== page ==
Performing a lift more quickly against the same resistance produces more power than a slower rep at the same weight. And it’s these considerations that are key to ensuring that your weight training is going to have the greatest cross-over into your sports performance. Usain’s foot explodes from the track surface, because all his fast twitch muscle fibres are generating that power.

A weight training regime that develops the ability to utilise all your fast twitch motor units will have an enhanced ability to transfer directly into improving sports performance. As noted the CNS is incredibly complex. If a sportsman or sportswoman trains it submaximally they can potentially create a submaximal transference into their sports performance.

A slow lift will not train the CNS to supply lightening quick energy that will overcome great resistances. With the right regular training the CNS can be trained to do this. Basically it will develop the potential to move the athlete’s body more quickly, dynamically and strongly. Fatigue must not be allowed to compromise this both inside and outside of the weights room and across the training programme.

If speed of lifting slows, in particular when maximum strength and power weight training, then the set should be stopped and more rest provided, or the session or that particular exercise even stopped.

There’s nothing wrong with dividing a set of 6 reps into ‘twos or threes’. In doing so, the ‘6 reps’ will be completed at much faster speeds with a higher CNS input with a resultant greater potential transferability into improved sports performance (particularly in terms of fast twitch motor unit recruitment). The wrong weight training for sport approach.

Rugby players, often boast about what they can bench press, clean or squat. And athletes being athletes will often compare themselves against their peers and decide that because ‘such and such’ can lift ‘such’ an amount that they must train to be able to do the same.

However, this approach is potentially flawed as:

1) the pursuit of greater weight training strength will only be of use if it actually improves sports’ performance.

2) Direct comparisons between the strength capabilities of athletes from different sports are only relevant if comparative ‘norms’ are based on scientific research that justifies the need to ‘have’ those strength levels.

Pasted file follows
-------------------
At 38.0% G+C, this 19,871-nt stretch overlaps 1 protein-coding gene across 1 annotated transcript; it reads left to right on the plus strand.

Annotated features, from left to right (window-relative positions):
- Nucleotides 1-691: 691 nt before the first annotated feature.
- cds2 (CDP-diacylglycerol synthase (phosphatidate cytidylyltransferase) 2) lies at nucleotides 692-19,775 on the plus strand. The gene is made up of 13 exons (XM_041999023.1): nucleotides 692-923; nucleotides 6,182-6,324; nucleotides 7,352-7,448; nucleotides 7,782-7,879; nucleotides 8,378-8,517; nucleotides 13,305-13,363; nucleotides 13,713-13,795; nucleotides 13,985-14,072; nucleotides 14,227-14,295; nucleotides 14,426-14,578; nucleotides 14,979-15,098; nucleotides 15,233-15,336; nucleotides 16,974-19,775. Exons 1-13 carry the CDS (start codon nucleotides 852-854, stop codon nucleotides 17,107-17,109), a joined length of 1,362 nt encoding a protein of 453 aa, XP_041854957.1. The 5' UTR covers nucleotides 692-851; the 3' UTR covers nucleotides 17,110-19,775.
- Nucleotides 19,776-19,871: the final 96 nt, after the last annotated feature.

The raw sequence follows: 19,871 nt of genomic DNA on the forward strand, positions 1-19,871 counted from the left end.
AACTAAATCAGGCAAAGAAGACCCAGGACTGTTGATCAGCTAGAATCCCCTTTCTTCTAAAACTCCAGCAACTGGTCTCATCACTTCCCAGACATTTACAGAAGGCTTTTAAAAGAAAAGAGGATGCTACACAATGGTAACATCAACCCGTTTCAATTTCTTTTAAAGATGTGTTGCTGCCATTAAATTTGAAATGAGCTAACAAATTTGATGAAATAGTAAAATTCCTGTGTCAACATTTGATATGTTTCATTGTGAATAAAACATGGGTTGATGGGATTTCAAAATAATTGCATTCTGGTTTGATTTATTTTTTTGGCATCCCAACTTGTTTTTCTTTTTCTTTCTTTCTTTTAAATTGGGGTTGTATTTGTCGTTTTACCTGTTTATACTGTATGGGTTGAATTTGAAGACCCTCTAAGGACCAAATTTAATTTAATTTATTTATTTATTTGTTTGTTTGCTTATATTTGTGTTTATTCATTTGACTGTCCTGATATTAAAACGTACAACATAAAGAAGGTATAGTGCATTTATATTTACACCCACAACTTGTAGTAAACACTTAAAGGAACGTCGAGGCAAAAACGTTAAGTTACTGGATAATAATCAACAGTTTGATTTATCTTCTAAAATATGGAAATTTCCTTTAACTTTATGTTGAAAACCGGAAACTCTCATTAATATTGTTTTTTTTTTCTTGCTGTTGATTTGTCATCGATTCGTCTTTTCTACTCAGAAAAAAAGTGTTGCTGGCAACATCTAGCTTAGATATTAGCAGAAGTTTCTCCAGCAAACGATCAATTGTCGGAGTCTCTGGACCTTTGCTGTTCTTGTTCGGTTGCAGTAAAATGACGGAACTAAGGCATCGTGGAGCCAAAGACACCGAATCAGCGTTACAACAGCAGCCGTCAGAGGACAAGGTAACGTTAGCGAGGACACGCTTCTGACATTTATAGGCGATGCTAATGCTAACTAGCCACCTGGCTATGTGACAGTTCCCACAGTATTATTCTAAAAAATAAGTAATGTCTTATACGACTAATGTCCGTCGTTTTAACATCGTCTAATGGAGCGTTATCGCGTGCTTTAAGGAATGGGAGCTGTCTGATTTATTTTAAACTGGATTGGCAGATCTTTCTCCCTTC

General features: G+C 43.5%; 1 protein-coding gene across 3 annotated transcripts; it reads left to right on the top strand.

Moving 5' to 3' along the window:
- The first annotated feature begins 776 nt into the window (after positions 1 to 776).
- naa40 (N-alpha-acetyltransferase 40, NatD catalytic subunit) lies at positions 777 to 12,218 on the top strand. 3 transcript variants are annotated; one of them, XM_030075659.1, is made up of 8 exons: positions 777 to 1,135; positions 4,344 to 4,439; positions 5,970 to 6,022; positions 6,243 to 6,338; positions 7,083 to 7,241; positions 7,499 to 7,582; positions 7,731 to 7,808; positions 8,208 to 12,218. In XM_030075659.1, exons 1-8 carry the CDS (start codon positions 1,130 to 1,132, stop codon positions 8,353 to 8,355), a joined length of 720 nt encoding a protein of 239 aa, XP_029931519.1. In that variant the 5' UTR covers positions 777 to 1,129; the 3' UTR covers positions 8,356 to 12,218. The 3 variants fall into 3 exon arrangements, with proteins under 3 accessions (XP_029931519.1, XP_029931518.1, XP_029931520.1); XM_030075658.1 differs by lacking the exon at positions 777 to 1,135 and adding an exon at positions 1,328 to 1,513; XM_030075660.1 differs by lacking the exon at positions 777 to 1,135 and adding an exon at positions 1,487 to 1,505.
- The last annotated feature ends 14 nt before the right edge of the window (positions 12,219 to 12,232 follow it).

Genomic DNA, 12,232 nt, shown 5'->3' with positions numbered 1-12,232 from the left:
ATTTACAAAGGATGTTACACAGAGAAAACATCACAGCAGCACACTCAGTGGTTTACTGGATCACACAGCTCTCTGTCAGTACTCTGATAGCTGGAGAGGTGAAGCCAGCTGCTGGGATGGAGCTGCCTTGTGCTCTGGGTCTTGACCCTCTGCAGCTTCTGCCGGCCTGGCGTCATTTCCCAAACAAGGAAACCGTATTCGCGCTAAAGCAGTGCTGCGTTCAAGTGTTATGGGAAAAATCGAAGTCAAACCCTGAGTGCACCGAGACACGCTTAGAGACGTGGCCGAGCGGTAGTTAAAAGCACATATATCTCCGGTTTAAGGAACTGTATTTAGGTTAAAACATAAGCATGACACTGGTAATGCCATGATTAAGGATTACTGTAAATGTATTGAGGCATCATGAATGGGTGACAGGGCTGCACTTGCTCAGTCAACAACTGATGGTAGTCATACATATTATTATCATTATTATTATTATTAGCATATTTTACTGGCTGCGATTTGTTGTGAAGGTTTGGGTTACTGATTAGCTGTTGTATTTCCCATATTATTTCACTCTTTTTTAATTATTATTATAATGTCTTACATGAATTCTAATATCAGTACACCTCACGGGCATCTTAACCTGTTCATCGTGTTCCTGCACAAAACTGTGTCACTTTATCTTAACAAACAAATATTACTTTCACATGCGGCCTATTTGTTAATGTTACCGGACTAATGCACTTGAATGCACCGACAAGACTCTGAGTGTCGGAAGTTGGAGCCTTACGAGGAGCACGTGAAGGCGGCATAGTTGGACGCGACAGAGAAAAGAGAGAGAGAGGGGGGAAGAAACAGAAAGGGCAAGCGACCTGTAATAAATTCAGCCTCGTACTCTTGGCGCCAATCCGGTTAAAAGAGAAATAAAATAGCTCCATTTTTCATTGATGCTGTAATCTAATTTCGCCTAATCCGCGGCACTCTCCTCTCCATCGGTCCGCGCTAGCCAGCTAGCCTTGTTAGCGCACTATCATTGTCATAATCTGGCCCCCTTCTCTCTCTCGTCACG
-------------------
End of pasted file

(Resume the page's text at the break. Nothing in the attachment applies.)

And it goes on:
3) If the athlete’s ‘power to weight ratio’ is not unduly effected i.e. if an athlete gains weight through muscle gain, but does not improve their power to weight ratio (i.e. they were able to lift more kg’s above their body weight at their previous lighter weight) then they will invariably be no better an athlete. In short strength for the ‘sake of strength’ is a potential blind alley.

We also need to add a further blind alley that many male athletes in particular often go down – building muscle to look good and not to improve sports performance. Big biceps and chest muscles may look great on the beach or for fitness modelling (see page 72) however, unless this muscle is functionally useful for the particular sport being played then there is little real benefit to be derived from pumping it up.

Big biceps are of little real use to the footballer, cricketer, track and field jumper and even the sprinter (although to look at some of these ‘man-mountains’ you might not think so). The biceps are hardly active in sprinting – sufficient strength is only needed in these muscles to hold the forearms in the required position when sprinting.

Ok, bigger muscles can exert more force than smaller ones, due to their larger crosssectional area. However, athletes with the biggest muscles may not be the best at their sports, nor – and this is crucial as noted – may they possess the best power to weight ratios. As a case in point a body builder will not be as strong nor as dynamic as an Olympic lifter despite the former’s inflated muscles.

As indicated in it is very important to factor in the CNS’s role in your weight (and other) training to maximise its contribution to enhance sports and fitness performance. This is key and if muscles increase in size in consequence so be it.

Don’t start with the ‘I want to get bigger’ premise if you are an athlete looking to maximise your sports performance using weight training, instead carefully consider the body you need for your sport, select the right weight training systems and strength types and train accordingly, paying attention to the role of the CNS.